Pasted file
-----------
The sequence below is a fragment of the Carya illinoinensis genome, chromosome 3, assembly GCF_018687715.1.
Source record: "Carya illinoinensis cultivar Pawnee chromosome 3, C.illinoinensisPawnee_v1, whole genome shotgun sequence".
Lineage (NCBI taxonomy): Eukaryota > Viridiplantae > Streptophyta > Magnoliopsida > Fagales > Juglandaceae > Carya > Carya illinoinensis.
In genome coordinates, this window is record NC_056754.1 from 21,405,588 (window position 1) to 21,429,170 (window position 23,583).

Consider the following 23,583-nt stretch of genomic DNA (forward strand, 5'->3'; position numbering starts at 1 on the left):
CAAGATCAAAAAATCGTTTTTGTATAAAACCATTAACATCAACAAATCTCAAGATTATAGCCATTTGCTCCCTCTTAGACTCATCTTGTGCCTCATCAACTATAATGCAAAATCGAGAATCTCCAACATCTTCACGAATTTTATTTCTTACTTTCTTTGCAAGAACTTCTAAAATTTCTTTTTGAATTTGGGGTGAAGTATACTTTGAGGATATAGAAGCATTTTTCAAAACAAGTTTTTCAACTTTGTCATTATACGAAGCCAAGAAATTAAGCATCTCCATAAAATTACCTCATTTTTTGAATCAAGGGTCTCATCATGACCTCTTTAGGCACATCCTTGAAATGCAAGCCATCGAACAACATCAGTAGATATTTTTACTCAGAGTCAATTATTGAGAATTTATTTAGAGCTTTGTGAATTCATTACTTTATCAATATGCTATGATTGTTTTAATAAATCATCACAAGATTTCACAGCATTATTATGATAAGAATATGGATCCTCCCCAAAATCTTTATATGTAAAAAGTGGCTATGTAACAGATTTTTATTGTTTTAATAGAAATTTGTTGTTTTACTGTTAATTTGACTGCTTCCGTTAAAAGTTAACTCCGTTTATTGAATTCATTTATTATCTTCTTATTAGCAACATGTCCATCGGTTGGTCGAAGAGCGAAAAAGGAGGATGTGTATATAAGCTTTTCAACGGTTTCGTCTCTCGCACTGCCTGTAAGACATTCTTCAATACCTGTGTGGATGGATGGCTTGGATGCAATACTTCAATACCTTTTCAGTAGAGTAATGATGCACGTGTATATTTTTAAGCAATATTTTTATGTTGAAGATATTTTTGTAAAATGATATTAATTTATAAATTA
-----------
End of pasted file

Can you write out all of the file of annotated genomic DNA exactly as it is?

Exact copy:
The sequence below is a fragment of the Carya illinoinensis genome, chromosome 3, assembly GCF_018687715.1.
Source record: "Carya illinoinensis cultivar Pawnee chromosome 3, C.illinoinensisPawnee_v1, whole genome shotgun sequence".
Lineage (NCBI taxonomy): Eukaryota > Viridiplantae > Streptophyta > Magnoliopsida > Fagales > Juglandaceae > Carya > Carya illinoinensis.
In genome coordinates, this window is record NC_056754.1 from 21,405,588 (window position 1) to 21,429,170 (window position 23,583).

Consider the following 23,583-nt stretch of genomic DNA (forward strand, 5'->3'; position numbering starts at 1 on the left):
CAAGATCAAAAAATCGTTTTTGTATAAAACCATTAACATCAACAAATCTCAAGATTATAGCCATTTGCTCCCTCTTAGACTCATCTTGTGCCTCATCAACTATAATGCAAAATCGAGAATCTCCAACATCTTCACGAATTTTATTTCTTACTTTCTTTGCAAGAACTTCTAAAATTTCTTTTTGAATTTGGGGTGAAGTATACTTTGAGGATATAGAAGCATTTTTCAAAACAAGTTTTTCAACTTTGTCATTATACGAAGCCAAGAAATTAAGCATCTCCATAAAATTACCTCATTTTTTGAATCAAGGGTCTCATCATGACCTCTTTAGGCACATCCTTGAAATGCAAGCCATCGAACAACATCAGTAGATATTTTTACTCAGAGTCAATTATTGAGAATTTATTTAGAGCTTTGTGAATTCATTACTTTATCAATATGCTATGATTGTTTTAATAAATCATCACAAGATTTCACAGCATTATTATGATAAGAATATGGATCCTCCCCAAAATCTTTATATGTAAAAAGTGGCTATGTAACAGATTTTTATTGTTTTAATAGAAATTTGTTGTTTTACTGTTAATTTGACTGCTTCCGTTAAAAGTTAACTCCGTTTATTGAATTCATTTATTATCTTCTTATTAGCAACATGTCCATCGGTTGGTCGAAGAGCGAAAAAGGAGGATGTGTATATAAGCTTTTCAACGGTTTCGTCTCTCGCACTGCCTGTAAGACATTCTTCAATACCTGTGTGGATGGATGGCTTGGATGCAATACTTCAATACCTTTTCAGTAGAGTAATGATGCACGTGTATATTTTTAAGCAATATTTTTATGTTGAAGATATTTTTGTAAAATGATATTAATTTATAAATTA